I’m a thinker, a teacher, and an artist. Always learning, always expanding what I do. Always trying to help.
I write music that’s probing and varied, unique and appealing. Hear what I’ve done.
My latest news:
A happy memory comes to life.
My life in music, and with it my long musical career — this is where it started. With this LP, which an uncle I barely knew gave me for my ninth birthday, in 1952. Arias from Don Giovanni. From the first complete LP recording of the opera, on the small Haydn Society label.
At first I wouldn’t listen to it. But when my father played it, I fell in love. And I was launched. For almost 70 years, right up to now, I’ve remembered that album cover. I wanted to see it again, looked online for an image of it, and found the album itself for sale on Ebay.
Of course I bought it. How could I resist?
I especially wanted the image because I’ve started a book about my life in music, and also about what’s been my big professional subject, classical music’s future. The two threads combine, because both inside me and in the world at large, classical music and pop coexist, with pop music gaining over classical as time goes on, gaining in both interest, and in artistic importance.
So what’s happened inside me, over many decades, becomes a mirror of what’s happened in the world at large.
More on that another time. More on how at nine I fell in love with opera, and when I was 11 came to love rock & roll. And onwards from there.
But today what matters to me is that album cover, with the texts of the arias on the back, in both Italian and English. I wanted to include the image in the book, and now I can.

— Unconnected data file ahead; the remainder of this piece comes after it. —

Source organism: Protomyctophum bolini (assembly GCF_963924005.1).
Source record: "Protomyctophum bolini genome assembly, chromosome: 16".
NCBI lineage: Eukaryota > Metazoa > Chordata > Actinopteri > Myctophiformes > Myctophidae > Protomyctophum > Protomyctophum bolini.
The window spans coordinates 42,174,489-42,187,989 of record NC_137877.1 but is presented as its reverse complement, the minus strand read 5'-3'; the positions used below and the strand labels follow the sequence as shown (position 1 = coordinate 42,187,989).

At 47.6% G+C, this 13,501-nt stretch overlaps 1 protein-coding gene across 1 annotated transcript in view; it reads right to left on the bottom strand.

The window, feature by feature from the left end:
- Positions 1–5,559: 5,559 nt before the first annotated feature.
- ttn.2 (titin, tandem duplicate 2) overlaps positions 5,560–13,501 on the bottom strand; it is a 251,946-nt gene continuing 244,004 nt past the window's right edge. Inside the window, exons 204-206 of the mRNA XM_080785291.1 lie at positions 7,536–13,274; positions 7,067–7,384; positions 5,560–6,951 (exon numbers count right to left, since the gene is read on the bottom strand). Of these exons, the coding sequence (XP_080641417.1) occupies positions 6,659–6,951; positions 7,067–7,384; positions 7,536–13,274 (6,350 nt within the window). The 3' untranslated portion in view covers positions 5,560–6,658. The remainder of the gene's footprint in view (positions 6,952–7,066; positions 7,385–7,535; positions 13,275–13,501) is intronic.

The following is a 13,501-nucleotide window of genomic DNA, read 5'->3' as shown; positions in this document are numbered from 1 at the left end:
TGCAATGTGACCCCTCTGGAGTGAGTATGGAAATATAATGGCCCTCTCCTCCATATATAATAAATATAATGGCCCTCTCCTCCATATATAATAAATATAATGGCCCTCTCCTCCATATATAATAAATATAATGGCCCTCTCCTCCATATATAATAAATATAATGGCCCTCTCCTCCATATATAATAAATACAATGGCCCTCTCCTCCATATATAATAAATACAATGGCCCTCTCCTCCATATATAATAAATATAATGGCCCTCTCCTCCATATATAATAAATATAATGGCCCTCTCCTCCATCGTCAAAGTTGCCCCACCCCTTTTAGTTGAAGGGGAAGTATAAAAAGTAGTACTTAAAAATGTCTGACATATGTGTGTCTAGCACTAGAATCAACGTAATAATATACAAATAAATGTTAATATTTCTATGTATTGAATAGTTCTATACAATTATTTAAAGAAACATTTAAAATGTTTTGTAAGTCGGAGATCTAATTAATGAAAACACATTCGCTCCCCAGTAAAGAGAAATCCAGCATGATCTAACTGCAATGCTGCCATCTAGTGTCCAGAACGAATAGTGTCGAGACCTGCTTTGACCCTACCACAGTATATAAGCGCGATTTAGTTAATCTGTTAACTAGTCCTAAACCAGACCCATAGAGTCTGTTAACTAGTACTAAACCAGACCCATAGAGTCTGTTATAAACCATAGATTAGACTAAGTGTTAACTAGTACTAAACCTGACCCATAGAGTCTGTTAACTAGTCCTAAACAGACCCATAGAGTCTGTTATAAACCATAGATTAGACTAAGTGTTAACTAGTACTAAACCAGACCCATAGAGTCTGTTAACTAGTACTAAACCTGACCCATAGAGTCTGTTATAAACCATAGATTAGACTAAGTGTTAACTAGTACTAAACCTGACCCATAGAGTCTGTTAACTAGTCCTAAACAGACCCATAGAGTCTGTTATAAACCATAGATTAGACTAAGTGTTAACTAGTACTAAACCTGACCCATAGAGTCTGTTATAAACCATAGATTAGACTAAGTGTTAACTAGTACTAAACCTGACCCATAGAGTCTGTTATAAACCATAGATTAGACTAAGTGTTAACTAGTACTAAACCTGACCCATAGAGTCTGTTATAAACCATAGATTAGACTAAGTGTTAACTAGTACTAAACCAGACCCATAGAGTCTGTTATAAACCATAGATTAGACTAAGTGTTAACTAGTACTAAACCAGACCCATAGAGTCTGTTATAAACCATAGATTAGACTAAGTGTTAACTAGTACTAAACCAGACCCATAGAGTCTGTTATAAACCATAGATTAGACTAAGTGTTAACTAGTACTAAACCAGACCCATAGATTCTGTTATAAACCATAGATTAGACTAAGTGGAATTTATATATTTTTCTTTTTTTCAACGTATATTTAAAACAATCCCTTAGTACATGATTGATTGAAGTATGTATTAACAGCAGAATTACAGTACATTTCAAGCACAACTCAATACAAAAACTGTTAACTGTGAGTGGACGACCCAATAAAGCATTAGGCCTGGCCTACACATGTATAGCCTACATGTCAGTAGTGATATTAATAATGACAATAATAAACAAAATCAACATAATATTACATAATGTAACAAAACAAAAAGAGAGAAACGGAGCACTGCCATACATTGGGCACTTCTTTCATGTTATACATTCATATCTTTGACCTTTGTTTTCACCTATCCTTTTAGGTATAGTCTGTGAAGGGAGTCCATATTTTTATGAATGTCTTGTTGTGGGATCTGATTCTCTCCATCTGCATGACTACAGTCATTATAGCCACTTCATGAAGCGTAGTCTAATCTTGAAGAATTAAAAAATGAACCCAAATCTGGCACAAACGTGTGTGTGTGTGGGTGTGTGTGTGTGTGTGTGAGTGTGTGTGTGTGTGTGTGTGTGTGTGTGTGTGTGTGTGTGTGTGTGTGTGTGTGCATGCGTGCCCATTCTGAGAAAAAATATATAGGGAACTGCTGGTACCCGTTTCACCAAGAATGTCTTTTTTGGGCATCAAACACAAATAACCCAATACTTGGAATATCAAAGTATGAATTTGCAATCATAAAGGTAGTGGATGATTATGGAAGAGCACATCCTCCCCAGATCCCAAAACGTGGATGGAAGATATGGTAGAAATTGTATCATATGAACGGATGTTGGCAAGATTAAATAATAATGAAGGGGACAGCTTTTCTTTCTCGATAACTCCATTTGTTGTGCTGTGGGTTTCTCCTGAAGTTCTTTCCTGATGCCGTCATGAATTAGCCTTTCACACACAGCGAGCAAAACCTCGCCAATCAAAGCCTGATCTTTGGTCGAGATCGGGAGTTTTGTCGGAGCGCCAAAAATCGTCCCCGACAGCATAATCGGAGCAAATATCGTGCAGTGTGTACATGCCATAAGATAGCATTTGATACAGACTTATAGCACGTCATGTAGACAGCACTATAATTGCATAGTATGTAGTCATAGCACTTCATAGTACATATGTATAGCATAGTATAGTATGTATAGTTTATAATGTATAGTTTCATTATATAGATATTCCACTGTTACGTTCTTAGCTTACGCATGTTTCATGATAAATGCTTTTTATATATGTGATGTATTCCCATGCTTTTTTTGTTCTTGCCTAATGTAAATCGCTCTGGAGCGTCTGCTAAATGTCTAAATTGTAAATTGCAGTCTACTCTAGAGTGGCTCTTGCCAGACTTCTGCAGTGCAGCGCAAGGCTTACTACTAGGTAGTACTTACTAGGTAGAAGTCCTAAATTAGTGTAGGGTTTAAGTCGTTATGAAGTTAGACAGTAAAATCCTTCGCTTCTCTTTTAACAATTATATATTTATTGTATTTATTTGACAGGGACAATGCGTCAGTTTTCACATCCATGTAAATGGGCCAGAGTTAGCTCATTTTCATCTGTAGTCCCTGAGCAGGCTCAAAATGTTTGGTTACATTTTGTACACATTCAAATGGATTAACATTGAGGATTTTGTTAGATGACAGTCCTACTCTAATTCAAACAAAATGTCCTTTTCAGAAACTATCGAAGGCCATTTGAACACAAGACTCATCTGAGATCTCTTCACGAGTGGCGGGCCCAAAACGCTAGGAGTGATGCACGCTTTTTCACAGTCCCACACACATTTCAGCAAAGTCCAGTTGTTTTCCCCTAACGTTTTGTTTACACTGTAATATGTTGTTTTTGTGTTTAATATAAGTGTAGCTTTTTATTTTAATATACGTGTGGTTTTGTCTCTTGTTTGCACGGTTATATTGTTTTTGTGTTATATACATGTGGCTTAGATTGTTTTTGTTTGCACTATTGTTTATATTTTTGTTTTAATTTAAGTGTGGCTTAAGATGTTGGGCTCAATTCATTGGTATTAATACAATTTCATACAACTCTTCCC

The performance was recorded in 1950 in Vienna, with the city still devastated after World War II. And so a place where classical recordings could be cheaply made.
On this one are singers, mostly young, who were active in Vienna at the time. But one non-Viennese, the Italian baritone Mariano Stabile in the title role, was an inspired art-house choice (to use a current movie metaphor). He was 60, and an inspired choice because even past his prime and maybe needing work, he’d been, among the singers of his age, one of the greatest actors. He was Toscanini’s choice as Falstaff; as Don Giovanni he’d made a great sensation, as far back as the 1920s.
He stands out on this recording, for his drama and his quick Italian, though also, maybe not so memorably, for sounding dryer than the other singers (because of his age, of course, because in recordings made when he was younger, he doesn’t sound so dry).
And I heard those differences, even at age nine, though of course I couldn’t describe or understand them as I do now. But kudos for kid me. I was ready for my life in music.